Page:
Raking eucalyptus leaves isn’t the same as raking oak leaves. October is different here. Yet the task commands our back yard and its brittle cold morning. Wood smoke and the distant buzz of chainsaws gathered on the air as we lifted armfuls of oak leaves into black plastic bags. My father in his red and black lumber jacket, me in my purple hat and double sweaters, my rake twice my height. And yet the leaves still came down, small brown-red, fluctuating to the ground: a storm of hermit thrushes in each gust of wind that landed, fluttered, and died.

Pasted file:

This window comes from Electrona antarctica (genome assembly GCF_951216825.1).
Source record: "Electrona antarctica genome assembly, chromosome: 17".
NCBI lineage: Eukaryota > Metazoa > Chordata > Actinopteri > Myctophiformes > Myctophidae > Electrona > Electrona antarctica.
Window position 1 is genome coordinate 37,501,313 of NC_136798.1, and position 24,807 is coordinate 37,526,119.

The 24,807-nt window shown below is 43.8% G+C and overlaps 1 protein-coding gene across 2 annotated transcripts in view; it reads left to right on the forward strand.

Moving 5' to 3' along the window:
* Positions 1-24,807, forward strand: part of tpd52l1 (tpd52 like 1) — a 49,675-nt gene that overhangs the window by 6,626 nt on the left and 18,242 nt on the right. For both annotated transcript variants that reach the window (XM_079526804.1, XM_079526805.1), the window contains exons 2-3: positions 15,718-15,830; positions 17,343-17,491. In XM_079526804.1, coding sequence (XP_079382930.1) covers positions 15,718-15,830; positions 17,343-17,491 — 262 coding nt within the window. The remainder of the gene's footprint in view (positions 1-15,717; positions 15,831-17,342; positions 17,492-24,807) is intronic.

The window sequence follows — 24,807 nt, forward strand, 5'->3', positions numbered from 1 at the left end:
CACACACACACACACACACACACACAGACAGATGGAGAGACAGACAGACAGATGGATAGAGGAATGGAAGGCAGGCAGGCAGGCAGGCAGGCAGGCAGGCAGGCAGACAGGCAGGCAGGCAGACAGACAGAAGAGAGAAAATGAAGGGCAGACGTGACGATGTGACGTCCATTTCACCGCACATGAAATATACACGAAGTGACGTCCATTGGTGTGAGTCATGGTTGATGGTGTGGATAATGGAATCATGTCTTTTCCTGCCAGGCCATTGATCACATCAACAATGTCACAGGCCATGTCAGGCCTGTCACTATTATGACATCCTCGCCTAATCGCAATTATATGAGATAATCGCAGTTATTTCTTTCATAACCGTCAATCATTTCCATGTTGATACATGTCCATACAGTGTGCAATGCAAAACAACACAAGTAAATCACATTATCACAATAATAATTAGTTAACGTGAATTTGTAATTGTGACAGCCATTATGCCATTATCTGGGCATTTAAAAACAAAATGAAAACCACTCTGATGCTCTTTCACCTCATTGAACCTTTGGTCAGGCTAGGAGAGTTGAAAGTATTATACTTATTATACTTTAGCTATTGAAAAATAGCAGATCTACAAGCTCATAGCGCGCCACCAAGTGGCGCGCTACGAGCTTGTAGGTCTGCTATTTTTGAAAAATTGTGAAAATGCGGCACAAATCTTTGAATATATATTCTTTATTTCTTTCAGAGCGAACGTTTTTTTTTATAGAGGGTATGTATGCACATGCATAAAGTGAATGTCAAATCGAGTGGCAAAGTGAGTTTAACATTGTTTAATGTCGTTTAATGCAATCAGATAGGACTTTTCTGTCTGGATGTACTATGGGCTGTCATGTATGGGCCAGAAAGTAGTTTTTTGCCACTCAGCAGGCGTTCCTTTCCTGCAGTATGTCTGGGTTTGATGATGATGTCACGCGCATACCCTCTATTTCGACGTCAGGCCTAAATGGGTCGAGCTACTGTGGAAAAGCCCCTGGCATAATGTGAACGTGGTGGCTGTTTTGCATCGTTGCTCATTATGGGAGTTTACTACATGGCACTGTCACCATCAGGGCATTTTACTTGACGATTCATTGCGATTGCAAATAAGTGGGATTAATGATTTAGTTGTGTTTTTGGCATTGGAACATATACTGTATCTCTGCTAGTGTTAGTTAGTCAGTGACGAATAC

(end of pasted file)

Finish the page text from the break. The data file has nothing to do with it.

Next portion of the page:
Leaves don’t need to be swept away; they eventually stay wherever they drop and winter is the only thing that will smother their crackling wings. Once, I asked my mother why they called my father “Moon”. She said, It was his round, pale face – the one you inherited. Going back and forth in light and leaves, gathering piles that should remain where they are, I keep moving because moving keeps things whole as Mark Strand once said. Yet I’m vaguely aware something is unfinished. The ability to properly send my father off, to wave that open-car wave as they unplugged the machines. My mother said, He was always a snorer. Like you. The wind rattles the Eucalyptus tree. The birds here are different – smaller, rounder. My father and I spoke mostly about weather. Cold on the East Coast, hot in the West. The wind was always whining down the chimney. He said, Your mother and I fight over the thermostat out here. She’s always hot, I’m always cold. I said, The rain here is going to kill me, Dad. I rake and rake until there is nothing but rocks. The leaves take flight with each turn of the wind. I watch them angle away against the pink sky like chimney swifts with bent wings – a gray burst rising and vanishing on the other side of the house.